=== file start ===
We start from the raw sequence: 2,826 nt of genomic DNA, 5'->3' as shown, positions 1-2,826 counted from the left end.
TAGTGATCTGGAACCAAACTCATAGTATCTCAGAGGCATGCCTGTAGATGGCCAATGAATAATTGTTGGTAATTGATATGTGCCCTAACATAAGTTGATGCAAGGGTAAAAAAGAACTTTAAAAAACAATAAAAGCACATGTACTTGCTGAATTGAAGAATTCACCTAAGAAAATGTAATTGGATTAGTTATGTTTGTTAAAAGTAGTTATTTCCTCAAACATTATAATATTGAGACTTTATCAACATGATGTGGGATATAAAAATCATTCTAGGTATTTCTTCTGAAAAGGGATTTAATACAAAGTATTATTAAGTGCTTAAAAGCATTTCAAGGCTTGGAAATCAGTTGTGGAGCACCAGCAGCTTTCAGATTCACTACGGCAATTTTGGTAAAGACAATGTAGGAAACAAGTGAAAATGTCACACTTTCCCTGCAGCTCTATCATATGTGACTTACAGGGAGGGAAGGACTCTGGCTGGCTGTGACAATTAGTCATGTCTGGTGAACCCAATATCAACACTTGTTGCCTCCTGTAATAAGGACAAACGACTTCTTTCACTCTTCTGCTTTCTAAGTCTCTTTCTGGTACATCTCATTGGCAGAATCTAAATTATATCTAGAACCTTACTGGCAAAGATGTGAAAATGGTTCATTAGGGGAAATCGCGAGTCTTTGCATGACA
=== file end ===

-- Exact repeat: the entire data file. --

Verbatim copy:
We start from the raw sequence: 2,826 nt of genomic DNA, 5'->3' as shown, positions 1-2,826 counted from the left end.
TAGTGATCTGGAACCAAACTCATAGTATCTCAGAGGCATGCCTGTAGATGGCCAATGAATAATTGTTGGTAATTGATATGTGCCCTAACATAAGTTGATGCAAGGGTAAAAAAGAACTTTAAAAAACAATAAAAGCACATGTACTTGCTGAATTGAAGAATTCACCTAAGAAAATGTAATTGGATTAGTTATGTTTGTTAAAAGTAGTTATTTCCTCAAACATTATAATATTGAGACTTTATCAACATGATGTGGGATATAAAAATCATTCTAGGTATTTCTTCTGAAAAGGGATTTAATACAAAGTATTATTAAGTGCTTAAAAGCATTTCAAGGCTTGGAAATCAGTTGTGGAGCACCAGCAGCTTTCAGATTCACTACGGCAATTTTGGTAAAGACAATGTAGGAAACAAGTGAAAATGTCACACTTTCCCTGCAGCTCTATCATATGTGACTTACAGGGAGGGAAGGACTCTGGCTGGCTGTGACAATTAGTCATGTCTGGTGAACCCAATATCAACACTTGTTGCCTCCTGTAATAAGGACAAACGACTTCTTTCACTCTTCTGCTTTCTAAGTCTCTTTCTGGTACATCTCATTGGCAGAATCTAAATTATATCTAGAACCTTACTGGCAAAGATGTGAAAATGGTTCATTAGGGGAAATCGCGAGTCTTTGCATGACA